Where a person injured in an automobile accident is insured under her own motor vehicle insurance policy providing coverage as to a vehicle insured in her name and also providing underinsurance coverage in an amount in excess of the compulsory limits for bodily injury to another, she may not recover, after settling her claim with the tortfeasor for less than the amount of her damages, under the higher underinsurance coverage provided under a motor vehicle insurance policy issued to another household member as the owner of a second vehicle. [135-137]
CIVIL ACTION commenced in the Superior Court Department on January 22, 1992.
The case was heard by J. Harold Flannery, J., on motions for summary judgment.
The Supreme Judicial Court granted a request for direct appellate review.
John T. Ronan for the plaintiff.
Alice Olsen Mann (Karyn T. Hicks with her) for the defendant.
Theodore F. Riordan & Kenneth Latronico, for Liberty Mutual Insurance Company, amicus curiae, submitted a brief.
WILKINS, J. This is the first of three cases that we decide today involving underinsured motorist coverage under a Massachusetts automobile insurance policy. We hold that, where a household member has her own motor vehicle insurance policy, providing coverage as to a vehicle insured in her name and also providing underinsurance coverage in an amount ($20,000/$40,000) in excess of the compulsory limits for
bodily injury to another, she may not recover under the higher underinsurance coverage ($100,000/$300,000) provided under a motor vehicle insurance policy issued to her husband as the owner of a second vehicle.
This case is here after our allowance of the plaintiff's application for direct appellate review of a summary judgment dismissing her complaint. The material facts are not in dispute. We affirm the judgment.
The plaintiff, operating a motor vehicle owned by a third person, was injured in a motor vehicle accident on July 28, 1990, as the result of the negligence of the operator of another vehicle. Three other persons were also injured in that accident as a result of the negligence of that other driver. In settlement of her claim against the tortfeasor, the plaintiff received $29,333, which was substantially less than the damages she sustained. The tortfeasor had available insurance coverage of $100,000 for each accident which was allocated among the plaintiff and the three other injured persons. The defendant insurer (Safety) approved the settlement.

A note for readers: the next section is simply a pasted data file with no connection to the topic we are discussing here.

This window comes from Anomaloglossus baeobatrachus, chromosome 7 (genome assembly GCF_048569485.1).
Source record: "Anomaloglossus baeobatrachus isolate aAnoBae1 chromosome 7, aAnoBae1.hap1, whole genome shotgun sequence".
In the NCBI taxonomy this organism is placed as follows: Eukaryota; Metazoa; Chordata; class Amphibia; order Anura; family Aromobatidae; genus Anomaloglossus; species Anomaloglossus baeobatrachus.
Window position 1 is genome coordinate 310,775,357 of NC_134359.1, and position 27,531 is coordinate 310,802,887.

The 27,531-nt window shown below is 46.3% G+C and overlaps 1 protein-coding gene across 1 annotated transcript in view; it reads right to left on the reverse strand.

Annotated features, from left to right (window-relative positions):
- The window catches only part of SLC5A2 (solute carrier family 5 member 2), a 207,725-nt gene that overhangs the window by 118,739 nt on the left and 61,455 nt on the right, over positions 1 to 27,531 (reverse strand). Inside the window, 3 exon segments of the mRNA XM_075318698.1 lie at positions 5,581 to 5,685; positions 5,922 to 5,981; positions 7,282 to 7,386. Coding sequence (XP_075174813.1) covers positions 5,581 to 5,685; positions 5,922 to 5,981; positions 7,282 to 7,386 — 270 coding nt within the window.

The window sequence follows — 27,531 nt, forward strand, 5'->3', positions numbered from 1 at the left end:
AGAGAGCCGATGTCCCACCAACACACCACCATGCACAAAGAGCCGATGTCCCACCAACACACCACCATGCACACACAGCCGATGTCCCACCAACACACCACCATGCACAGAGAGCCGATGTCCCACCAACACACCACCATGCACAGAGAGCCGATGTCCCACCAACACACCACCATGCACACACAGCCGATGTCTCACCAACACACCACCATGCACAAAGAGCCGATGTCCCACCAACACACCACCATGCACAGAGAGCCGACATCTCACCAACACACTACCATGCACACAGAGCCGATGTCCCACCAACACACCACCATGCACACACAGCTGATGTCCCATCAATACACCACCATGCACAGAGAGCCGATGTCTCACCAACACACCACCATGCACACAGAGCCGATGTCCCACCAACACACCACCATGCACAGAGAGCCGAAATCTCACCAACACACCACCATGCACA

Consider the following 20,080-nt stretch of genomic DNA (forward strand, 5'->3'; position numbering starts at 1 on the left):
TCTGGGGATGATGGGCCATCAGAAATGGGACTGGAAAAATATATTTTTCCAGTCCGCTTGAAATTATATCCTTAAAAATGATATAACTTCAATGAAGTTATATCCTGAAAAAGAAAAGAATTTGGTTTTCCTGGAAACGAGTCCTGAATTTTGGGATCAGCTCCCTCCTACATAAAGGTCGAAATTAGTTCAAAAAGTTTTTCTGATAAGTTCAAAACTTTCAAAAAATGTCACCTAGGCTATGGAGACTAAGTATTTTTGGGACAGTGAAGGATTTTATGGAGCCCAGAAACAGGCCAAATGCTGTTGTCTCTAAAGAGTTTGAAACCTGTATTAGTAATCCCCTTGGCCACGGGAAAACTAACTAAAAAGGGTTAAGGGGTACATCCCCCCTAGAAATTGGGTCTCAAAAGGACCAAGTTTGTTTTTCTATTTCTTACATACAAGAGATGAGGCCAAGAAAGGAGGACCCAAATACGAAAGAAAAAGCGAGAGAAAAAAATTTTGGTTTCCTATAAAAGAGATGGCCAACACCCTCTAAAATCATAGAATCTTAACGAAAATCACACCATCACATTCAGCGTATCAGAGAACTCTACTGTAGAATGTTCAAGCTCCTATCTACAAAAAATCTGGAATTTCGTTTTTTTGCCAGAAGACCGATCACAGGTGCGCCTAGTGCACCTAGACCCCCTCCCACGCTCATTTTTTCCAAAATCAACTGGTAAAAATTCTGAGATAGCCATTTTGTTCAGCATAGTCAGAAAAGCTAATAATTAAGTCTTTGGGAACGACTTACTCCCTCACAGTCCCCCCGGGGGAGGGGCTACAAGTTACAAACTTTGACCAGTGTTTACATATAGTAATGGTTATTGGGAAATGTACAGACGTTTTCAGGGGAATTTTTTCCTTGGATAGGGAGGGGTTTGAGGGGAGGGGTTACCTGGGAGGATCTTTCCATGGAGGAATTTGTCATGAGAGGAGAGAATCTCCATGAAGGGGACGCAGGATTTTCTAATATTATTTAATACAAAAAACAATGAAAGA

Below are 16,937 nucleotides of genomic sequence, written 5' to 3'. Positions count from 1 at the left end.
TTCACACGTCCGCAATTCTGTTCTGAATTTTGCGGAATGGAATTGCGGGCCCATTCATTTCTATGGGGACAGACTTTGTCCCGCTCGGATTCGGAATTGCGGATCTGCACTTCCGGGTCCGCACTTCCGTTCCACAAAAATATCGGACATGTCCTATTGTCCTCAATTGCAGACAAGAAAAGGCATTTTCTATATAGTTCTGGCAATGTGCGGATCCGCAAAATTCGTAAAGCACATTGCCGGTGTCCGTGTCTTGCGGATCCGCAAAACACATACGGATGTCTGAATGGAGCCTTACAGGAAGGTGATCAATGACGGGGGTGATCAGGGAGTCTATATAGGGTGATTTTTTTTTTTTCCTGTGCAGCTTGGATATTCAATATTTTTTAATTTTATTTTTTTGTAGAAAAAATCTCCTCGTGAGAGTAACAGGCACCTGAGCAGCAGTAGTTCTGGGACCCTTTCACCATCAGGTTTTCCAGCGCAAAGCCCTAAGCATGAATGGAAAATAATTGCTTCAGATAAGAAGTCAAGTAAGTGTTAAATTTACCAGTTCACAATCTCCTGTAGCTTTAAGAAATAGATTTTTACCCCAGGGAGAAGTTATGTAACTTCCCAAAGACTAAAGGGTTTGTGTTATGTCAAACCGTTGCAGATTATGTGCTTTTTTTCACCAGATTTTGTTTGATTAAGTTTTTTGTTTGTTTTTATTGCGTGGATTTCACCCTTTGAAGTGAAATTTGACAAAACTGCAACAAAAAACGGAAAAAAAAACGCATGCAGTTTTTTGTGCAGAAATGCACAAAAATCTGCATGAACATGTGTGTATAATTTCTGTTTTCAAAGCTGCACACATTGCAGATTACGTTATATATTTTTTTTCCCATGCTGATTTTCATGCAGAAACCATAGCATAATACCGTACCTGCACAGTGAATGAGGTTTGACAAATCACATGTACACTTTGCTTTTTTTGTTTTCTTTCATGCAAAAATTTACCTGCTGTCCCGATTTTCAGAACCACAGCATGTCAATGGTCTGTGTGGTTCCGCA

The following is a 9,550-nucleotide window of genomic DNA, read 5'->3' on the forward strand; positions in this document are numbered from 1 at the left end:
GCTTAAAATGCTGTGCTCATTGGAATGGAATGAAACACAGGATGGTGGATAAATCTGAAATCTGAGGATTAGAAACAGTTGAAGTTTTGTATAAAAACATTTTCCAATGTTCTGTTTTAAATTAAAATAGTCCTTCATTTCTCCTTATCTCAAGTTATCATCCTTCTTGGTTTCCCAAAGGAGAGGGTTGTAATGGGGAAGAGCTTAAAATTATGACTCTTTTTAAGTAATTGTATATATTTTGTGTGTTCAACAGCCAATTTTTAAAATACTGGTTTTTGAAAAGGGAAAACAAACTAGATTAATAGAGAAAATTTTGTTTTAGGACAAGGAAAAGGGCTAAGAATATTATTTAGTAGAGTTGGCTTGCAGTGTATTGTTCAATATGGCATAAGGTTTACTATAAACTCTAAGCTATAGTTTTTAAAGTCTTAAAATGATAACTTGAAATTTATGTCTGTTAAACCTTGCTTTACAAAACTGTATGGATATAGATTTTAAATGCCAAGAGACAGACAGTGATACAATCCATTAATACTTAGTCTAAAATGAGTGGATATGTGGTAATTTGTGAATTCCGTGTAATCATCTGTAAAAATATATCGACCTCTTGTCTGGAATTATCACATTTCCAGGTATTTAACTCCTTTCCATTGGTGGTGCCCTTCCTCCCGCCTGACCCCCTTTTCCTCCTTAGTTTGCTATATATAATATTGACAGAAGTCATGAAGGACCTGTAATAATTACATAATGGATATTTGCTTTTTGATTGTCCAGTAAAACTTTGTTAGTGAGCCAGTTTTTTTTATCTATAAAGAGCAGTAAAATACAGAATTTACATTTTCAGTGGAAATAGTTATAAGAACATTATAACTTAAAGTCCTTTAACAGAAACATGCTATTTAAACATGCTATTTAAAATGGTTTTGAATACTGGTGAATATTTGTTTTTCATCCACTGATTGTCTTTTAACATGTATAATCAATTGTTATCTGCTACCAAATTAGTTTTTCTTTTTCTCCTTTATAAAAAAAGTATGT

The plaintiff had a motor vehicle insurance policy issued by Safety for a one-year policy period that commenced on May 6, 1990. That policy provided underinsurance coverage of $20,000 for each person and $40,000 for each accident. Because the tortfeasor's limits for bodily injury liability insurance exceeded the limits of the underinsurance coverage provided under her policy, the plaintiff makes no claim that she is entitled to underinsurance coverage under that policy.
The plaintiff instead claims underinsurance benefits under her husband's motor vehicle insurance policy, which was issued for a one-year policy period that commenced on August 1, 1989, and provided underinsurance coverage of $100,000 for each person and $300,000 for each accident. Safety denied the plaintiff underinsurance coverage under her husband's policy. That coverage is available to the named insured (the husband) and to any household member (such as the plaintiff) according to the policy "unless the household member has a Massachusetts auto policy of his or her own."
The plaintiff had such a policy. Thus the trial judge was correct in deciding that Safety had no obligation to the plaintiff.
The fact, if true, that the plaintiff and her husband owned the two vehicles jointly and paid for them and paid insurance premiums with funds held in a joint checking account makes no difference. Each spouse was named on the coverage selection page of only one policy and was a household member and listed operator under the other policy. If the plaintiff has a valid grievance against Safety that she should have been named on the coverage selection page of both policies as a person to whom the policy was issued, it is not presented by the summary judgment record in this case. Similarly, this record presents no basis for a claim that Safety should have advised her of the consequences of her owning a separate policy with lower underinsurance coverage than that stated in her husband's policy.
The policy language is consistent with the relevant portion of G. L. c. 175, Section 113L (5) (1992 ed.), also applicable to underinsurance coverage (see G. L. c. 175, Section 113L  [1992 ed.]), that "[a] person who is a named insured and who suffers bodily injury . . . while occupying a nonowned motor vehicle registered for highway use may recover only from the policy providing the highest limits of uninsured motorist coverage on which such person is a named insured."
Because the plaintiff sought declaratory relief in this action, the complaint should not have been dismissed, but rather a judgment should have entered stating that, with respect to the July 28, 1990, motor vehicle accident the plaintiff is not entitled to underinsured motorist benefits under the automobile insurance policy that Safety Insurance Company issued to her husband.
The judgment is vacated and a judgment shall be entered making such a declaration.